The Luquetti Lab studies the genetics and epidemiology of craniofacial malformations, with the goal of identifying what causes those malformations’ and developing research methods that can be used to study a wide variety of birth defects.
Investigating the genetics of craniofacial microsomia
Our current research includes studies that investigate the causes of craniofacial microsomia (CFM). CFM is a birth defect that occurs when part of the face is undersized, usually the ears and jaw. It can also affect the eyes, cheeks and bones of the neck. CFM is the second most common birth defect affecting the face.
Our goals are to identify genetic variations that contribute to CFM, and to pinpoint how these variations affect a child’s physical characteristics, or phenotype.
Studying microtia’s causes
In 2012, Dr. Daniela Luquetti received a K99/R00 award (NIDCD-R00 DC011282) to study the genetic and non-genetic risk factors for microtia.
Microtia is a birth defect that results in the ear being underdeveloped or, in severe cases, missing entirely. This condition causes hearing loss in more than 90% of cases and often requires reconstructive surgery. Microtia is believed to be CFM’s mildest form.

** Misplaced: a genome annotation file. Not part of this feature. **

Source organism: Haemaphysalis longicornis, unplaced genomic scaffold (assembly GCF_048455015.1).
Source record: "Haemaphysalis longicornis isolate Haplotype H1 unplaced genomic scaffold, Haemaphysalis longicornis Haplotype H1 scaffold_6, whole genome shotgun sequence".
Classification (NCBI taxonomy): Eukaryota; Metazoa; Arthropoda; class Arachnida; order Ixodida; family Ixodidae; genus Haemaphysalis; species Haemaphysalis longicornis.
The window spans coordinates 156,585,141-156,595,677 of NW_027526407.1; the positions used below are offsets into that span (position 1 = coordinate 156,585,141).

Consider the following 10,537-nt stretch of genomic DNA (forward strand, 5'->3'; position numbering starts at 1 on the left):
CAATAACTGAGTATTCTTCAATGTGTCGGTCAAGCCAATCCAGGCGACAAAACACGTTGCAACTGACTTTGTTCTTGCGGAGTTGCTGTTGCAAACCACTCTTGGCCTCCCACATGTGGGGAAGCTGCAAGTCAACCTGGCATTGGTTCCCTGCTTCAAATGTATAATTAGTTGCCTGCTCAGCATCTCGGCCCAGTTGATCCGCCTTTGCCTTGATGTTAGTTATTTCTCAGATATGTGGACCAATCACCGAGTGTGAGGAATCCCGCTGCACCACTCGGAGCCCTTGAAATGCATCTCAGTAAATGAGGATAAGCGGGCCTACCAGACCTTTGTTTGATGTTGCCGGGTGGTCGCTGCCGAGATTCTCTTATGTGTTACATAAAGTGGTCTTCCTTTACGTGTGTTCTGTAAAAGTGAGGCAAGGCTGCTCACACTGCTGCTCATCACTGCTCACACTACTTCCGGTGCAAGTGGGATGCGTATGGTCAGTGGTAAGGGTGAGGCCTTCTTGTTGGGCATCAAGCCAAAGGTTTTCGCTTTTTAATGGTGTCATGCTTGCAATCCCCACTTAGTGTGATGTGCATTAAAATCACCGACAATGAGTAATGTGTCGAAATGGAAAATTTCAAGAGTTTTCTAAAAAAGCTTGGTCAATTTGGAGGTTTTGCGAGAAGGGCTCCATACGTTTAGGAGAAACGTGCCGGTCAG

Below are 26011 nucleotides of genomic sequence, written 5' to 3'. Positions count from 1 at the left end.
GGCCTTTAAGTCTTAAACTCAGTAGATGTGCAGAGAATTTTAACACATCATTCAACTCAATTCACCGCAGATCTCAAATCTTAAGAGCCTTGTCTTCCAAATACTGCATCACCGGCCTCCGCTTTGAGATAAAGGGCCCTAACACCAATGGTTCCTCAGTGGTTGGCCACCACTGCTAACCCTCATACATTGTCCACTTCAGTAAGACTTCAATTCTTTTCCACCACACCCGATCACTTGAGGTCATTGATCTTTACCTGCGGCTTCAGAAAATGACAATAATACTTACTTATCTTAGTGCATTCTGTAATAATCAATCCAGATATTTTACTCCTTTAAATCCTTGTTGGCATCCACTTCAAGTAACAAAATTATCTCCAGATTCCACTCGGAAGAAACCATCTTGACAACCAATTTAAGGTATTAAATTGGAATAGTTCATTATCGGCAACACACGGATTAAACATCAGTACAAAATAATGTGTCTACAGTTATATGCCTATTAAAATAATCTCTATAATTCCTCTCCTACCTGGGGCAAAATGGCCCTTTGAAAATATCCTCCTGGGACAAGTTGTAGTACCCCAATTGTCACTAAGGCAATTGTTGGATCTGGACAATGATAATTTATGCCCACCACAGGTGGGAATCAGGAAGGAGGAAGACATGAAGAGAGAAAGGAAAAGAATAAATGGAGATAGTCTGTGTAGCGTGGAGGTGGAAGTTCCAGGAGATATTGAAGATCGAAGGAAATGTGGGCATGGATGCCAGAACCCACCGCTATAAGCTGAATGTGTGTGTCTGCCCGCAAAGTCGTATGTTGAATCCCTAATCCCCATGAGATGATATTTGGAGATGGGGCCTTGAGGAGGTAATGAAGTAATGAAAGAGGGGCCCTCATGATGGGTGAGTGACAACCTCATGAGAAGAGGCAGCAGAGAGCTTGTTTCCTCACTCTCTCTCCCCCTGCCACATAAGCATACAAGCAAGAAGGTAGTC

We are studying microtia in South America’s Andean region, where the condition appears to be far more prevalent than in other regions of the world. Working closely with collaborators in the region, we use extensive phenotypic characterization, exome sequencing and other advanced methods to search for genetic mutations that might contribute to microtia. We also investigate whether environmental factors, such as living at high altitude, play a role.
Our long-term goals are to advance our understanding of microtia and develop research methods that help unravel other birth defects that result from a complicated mix of genetic and environmental factors.
Collaborating to understand craniofacial malformations
The Luquetti Lab’s work extends beyond microtia. As a contributor to the Craniofacial Outcomes Research and Epidemiology Group (CORE), the lab works closely with other researchers in Seattle Children’s Craniofacial Center, helping design and conduct studies aimed at improving our understanding of craniofacial microsomia and other malformations.